14 October, 2020
Love of a flutter undimmed – 107 years down the track
Connie Trewern is the oldest holder of a TAB betting account in New Zealand. At 107 she still takes an active interest in the races.
The Takapuna great-grandmother – who loved dressing up to attend the big cup meetings in Auckland and Christchurch over the decades – is a careful punter.
Trewern, who has had two races named after her, told the Observer on her recent birthday that she watches “all the races” on Trackside.
“I like to back a winner,” she says. A bet on an outsider netted $260 in her account once, but she notes: “I’ve lost enough.”
With family gathered to cut a cake and for a glass of bubbles, whip-smart and pinneat Trewern joked that hearing from the Queen was old-hat. “She doesn’t know me and I don’t know her.”
The royal birthday greeting first arrived for her century and then again when she turned 105 and each year thereafter. This year, the Pope joined the wellwishers. As to presents: “I really don’t ask for much.”
World War I had not started when Trewern was born in Guernsey in the Channel Islands on 2 October 1913. The war claimed the life of her father, whom she does not remember. Her mother remarried, to a New Zealand soldier who set sail with his new bride and her two daughters, when Connie was aged 6 or 7.
The family settled in the Christchurch suburb of Riccarton and for half of her life she remained in Canterbury.
“I’ve had a very bitsy life, but a full one,” she says. “I’ve been married twice and lost both husbands.”
To her first, Walter, she had two daughters, Sandy, whom she lives with, and Robin, who came up from Ashburton with her husband for the birthday afternoon tea, joined by their son who lives in Auckland.
Trewern made the move north with her second husband, Tom, first to Wellington for a few years. His job then brought them to Auckland. That was nearly 50 years ago, with home first being in Northcote, then Milford, before a shift to central Takapuna. She has shared a house with Sandy for 32 years.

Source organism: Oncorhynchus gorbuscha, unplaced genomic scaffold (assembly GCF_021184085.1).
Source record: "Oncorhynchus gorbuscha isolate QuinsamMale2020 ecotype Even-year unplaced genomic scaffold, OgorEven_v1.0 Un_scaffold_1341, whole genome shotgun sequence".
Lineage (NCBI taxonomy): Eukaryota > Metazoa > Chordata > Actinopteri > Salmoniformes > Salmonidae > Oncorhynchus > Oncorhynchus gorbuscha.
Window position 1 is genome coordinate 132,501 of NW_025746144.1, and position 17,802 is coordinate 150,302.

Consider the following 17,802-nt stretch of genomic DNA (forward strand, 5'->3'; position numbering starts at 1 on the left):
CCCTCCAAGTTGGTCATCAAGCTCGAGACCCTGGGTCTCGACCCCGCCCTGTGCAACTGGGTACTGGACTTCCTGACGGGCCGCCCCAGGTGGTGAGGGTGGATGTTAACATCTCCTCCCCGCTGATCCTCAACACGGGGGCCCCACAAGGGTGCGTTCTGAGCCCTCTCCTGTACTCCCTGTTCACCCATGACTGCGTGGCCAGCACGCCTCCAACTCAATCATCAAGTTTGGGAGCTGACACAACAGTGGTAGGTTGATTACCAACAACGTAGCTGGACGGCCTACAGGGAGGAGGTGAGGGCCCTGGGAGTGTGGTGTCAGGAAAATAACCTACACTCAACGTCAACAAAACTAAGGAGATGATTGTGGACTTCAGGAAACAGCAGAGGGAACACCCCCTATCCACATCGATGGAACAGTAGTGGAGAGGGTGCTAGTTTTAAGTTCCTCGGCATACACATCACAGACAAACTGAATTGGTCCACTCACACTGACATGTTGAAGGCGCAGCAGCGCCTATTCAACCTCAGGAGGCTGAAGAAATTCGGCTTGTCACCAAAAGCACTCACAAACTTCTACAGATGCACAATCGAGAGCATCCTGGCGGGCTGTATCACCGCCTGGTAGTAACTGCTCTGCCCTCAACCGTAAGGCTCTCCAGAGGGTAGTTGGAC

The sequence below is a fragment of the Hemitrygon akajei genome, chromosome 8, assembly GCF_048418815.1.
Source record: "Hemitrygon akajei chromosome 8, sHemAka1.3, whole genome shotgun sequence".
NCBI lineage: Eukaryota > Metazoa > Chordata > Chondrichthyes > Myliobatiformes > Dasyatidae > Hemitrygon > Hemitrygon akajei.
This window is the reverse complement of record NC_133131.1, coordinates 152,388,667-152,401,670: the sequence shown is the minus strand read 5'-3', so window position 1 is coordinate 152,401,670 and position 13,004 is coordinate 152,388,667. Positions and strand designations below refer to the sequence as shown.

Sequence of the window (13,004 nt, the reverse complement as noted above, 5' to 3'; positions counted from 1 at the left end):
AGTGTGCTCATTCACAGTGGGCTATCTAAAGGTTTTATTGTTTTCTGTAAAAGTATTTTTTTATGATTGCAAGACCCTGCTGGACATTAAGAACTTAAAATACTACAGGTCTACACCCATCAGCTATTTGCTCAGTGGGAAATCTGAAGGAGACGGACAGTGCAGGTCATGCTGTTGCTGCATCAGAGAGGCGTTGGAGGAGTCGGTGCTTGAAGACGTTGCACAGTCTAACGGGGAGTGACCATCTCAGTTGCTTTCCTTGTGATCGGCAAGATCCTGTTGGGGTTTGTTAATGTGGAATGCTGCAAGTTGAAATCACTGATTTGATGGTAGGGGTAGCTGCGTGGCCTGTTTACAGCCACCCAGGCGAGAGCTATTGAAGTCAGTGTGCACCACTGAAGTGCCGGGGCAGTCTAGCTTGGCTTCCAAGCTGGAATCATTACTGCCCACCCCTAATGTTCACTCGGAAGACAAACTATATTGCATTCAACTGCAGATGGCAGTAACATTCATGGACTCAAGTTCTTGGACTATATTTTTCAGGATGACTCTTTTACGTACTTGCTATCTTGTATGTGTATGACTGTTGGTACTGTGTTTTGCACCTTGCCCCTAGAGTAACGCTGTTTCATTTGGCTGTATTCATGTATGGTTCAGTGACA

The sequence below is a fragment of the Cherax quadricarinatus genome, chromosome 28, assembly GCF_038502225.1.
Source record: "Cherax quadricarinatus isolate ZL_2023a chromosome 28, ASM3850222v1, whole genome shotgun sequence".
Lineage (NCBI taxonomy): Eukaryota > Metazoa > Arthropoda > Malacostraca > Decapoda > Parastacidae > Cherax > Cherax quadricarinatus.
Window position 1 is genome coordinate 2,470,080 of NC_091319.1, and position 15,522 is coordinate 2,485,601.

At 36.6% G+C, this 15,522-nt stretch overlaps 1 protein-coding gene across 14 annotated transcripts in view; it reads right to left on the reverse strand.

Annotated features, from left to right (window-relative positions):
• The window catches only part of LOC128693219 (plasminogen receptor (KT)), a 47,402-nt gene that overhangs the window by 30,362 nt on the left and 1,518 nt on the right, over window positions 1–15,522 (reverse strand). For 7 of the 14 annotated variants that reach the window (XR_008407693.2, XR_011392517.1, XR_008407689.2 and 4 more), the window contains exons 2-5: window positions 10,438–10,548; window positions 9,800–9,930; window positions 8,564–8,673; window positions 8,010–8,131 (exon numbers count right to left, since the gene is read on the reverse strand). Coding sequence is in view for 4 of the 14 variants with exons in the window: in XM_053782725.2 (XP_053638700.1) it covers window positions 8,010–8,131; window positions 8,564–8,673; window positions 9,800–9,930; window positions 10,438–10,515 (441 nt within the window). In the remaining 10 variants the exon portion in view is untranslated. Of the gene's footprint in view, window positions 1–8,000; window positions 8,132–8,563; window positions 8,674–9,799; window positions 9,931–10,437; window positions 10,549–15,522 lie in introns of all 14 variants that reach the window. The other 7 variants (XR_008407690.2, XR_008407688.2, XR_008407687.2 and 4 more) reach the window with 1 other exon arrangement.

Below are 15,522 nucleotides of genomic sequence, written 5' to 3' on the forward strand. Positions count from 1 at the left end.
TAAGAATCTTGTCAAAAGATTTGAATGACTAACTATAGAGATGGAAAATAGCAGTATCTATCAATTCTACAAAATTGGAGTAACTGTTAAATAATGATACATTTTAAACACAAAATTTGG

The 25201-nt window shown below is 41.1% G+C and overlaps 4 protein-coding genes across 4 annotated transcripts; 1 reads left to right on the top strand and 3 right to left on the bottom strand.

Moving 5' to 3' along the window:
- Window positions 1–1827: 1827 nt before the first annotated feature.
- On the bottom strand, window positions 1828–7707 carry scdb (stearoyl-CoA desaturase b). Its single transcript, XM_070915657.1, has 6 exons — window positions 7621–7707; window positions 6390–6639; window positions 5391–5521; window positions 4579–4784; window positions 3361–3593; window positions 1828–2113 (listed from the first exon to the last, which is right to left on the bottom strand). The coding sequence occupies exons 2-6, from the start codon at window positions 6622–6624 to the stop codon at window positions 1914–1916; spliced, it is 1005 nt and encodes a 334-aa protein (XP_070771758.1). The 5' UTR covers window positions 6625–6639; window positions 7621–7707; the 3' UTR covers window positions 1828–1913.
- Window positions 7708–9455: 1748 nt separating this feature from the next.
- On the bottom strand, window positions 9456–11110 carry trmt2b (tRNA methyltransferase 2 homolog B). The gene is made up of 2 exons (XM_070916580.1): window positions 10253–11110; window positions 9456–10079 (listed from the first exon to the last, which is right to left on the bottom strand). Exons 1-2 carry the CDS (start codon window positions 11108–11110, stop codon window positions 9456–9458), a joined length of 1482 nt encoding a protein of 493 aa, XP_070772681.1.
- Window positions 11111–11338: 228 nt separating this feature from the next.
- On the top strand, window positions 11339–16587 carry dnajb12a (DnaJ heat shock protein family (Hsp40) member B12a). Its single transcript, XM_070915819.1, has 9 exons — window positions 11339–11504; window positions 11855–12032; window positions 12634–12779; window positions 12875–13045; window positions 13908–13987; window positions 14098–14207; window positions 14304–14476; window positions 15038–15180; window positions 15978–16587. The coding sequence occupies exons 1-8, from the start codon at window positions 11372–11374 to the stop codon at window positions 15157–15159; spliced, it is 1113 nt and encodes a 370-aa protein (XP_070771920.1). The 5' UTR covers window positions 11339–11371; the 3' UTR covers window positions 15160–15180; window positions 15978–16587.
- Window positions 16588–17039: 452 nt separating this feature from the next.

“I think I’m going to live forever – I don’t think I’m going to pop off,” is Trewern’s take on her longevity.
She is among the oldest people in New Zealand, with a 108-year-old man and several women having reached 107 before her.
Her competitive sharpness and enjoyment of life is undimmed. Trewern says she has never had headaches and pains. “But my hearing is fading and so are my eyes.” She gets around this with hearing aids and a 65-inch large-screen television. As well as Trackside, she enjoys The Chase. Sometimes in the middle of the night she watches billiards and snooker.
The family recall that once her life estimate was put at the mid-80s, but she has packed plenty into the decades since. Her
90th birthday was spent at the Ellerslie races, her 95th at Cambridge. The Cambridge club named a race after her and another memorable moment was the running of the Connie Trewern 102nd Birthday Mobile at Alexandra Park.
For her 100th birthday there was a party and housie at the Devonport Senior Citizens Hall. Trewern has her favourite numbers – 2, 5, 8 and 10 – memorised and still tracks horse form and knows trainers.
Sandy says her mother has always taken a meticulous approach to what she does and how she appears. She has never smoked or sunbathed – and her lovely skin shows the benefit.
For her 101st birthday a dressy hat party was held. This reflected her love of dressing up for the races and being well groomed. It harked back also to time spent running a successful fashion business making women’s wear. “I’ve worked all my life, I was a self- taught fashion cutter, I had my own business and a shop in Christchurch.”
This came about when her first husband was in the rag trade and she observed that his pattern cutter seemed to be wasting a lot of fabric, so asked to have a go.
By the 1950s and 60s she had taken on several machinists and had her own label, Konnie Kase, a version of her maiden name, making smart women’s wear.
“I still tell them what I want to wear – I’ve changed once already this morning,” Trewern tells the Observer on her big day. Her petite frame is dressed neatly in pants and a smart blouse, ready for the cutting of her cake and glass of bubbles.
A visit by Monsignor David Tonks of St Joseph’s Catholic Church to give a blessing is also expected.
These days Trewern, who has five grandchildren and 11 great-grandchildren, is largely house-bound. This was the result of a slip while using her walker last Christmas, when she broke a wrist. Now visitors rather than outings are a highlight.
Looking back, she says she is particularly proud of having had her two daughters.
She has made two trips to the United Kingdom, but plane travel has never much appealed and after WWII she found England much changed.
As to the other differences she has noticed in the world over the years, she just says: “It will change again. For better and worse.”
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